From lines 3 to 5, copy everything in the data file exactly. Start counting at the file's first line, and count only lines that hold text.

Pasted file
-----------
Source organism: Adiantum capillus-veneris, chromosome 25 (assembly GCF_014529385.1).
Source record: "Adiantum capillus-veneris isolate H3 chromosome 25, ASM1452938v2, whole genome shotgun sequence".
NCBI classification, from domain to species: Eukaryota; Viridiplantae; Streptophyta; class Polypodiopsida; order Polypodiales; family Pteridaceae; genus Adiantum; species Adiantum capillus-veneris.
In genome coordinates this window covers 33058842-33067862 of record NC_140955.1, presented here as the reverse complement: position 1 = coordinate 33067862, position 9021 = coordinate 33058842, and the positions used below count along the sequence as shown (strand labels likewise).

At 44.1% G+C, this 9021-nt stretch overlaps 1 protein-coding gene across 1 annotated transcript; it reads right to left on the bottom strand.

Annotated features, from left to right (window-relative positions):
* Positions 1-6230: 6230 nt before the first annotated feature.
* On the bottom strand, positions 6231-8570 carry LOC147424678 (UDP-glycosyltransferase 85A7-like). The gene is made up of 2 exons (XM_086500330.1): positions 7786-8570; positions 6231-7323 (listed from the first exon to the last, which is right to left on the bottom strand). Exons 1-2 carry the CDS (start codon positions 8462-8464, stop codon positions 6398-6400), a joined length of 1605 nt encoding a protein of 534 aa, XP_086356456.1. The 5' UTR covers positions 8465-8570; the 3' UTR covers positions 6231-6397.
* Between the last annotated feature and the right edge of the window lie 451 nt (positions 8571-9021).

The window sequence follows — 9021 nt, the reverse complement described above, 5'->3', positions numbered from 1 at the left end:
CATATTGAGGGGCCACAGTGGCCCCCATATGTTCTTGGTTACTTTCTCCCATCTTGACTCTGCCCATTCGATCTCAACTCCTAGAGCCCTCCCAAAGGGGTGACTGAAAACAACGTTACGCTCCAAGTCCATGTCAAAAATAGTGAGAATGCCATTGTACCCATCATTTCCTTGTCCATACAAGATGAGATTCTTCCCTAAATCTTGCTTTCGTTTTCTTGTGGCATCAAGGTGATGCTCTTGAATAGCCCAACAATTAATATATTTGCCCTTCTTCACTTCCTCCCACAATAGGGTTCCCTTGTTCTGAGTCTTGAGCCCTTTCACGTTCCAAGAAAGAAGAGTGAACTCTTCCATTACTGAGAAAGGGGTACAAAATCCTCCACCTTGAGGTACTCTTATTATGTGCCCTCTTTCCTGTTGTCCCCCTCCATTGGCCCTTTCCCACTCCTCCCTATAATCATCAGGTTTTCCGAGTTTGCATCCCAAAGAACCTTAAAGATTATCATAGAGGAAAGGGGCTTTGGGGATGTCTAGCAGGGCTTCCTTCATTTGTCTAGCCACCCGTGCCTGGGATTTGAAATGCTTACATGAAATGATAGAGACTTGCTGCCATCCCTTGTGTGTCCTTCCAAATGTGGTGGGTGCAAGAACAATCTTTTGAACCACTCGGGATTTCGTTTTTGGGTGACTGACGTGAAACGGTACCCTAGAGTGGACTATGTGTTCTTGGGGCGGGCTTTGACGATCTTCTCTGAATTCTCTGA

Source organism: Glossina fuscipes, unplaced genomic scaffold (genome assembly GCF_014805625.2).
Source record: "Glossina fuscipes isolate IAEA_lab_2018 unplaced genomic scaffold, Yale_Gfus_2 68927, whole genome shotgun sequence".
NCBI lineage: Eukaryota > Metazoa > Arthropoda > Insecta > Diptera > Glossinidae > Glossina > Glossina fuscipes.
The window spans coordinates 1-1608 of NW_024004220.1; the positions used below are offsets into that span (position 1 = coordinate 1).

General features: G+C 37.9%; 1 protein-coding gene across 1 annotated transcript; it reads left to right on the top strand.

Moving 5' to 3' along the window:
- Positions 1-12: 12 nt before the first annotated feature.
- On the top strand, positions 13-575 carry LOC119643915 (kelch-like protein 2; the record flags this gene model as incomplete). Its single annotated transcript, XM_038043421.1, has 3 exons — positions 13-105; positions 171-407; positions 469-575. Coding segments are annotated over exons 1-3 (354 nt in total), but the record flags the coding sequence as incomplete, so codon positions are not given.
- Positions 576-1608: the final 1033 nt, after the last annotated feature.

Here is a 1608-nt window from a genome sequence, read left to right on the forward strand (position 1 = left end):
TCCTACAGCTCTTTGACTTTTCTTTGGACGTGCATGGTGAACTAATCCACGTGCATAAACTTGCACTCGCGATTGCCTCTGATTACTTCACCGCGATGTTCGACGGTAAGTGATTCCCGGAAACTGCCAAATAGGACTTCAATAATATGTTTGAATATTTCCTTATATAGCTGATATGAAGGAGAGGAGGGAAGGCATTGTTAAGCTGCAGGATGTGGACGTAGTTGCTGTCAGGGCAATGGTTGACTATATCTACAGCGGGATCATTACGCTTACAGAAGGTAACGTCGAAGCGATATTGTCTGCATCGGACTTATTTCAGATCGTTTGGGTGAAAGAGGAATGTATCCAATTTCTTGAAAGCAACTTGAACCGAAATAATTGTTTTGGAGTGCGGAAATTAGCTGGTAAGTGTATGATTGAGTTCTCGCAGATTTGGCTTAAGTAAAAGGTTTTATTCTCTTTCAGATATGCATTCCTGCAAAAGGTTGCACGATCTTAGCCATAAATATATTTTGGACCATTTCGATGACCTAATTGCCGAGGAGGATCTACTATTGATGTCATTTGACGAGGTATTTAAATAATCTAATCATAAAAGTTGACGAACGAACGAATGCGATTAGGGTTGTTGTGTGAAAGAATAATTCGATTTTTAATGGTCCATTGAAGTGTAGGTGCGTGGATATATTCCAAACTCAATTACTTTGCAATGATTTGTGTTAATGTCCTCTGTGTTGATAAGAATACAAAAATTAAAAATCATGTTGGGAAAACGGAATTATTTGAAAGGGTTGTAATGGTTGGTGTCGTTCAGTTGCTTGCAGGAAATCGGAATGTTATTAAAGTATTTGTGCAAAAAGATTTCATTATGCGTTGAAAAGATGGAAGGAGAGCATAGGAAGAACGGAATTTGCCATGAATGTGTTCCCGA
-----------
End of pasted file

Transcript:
NCBI classification, from domain to species: Eukaryota; Viridiplantae; Streptophyta; class Polypodiopsida; order Polypodiales; family Pteridaceae; genus Adiantum; species Adiantum capillus-veneris.
In genome coordinates this window covers 33058842-33067862 of record NC_140955.1, presented here as the reverse complement: position 1 = coordinate 33067862, position 9021 = coordinate 33058842, and the positions used below count along the sequence as shown (strand labels likewise).

At 44.1% G+C, this 9021-nt stretch overlaps 1 protein-coding gene across 1 annotated transcript; it reads right to left on the bottom strand.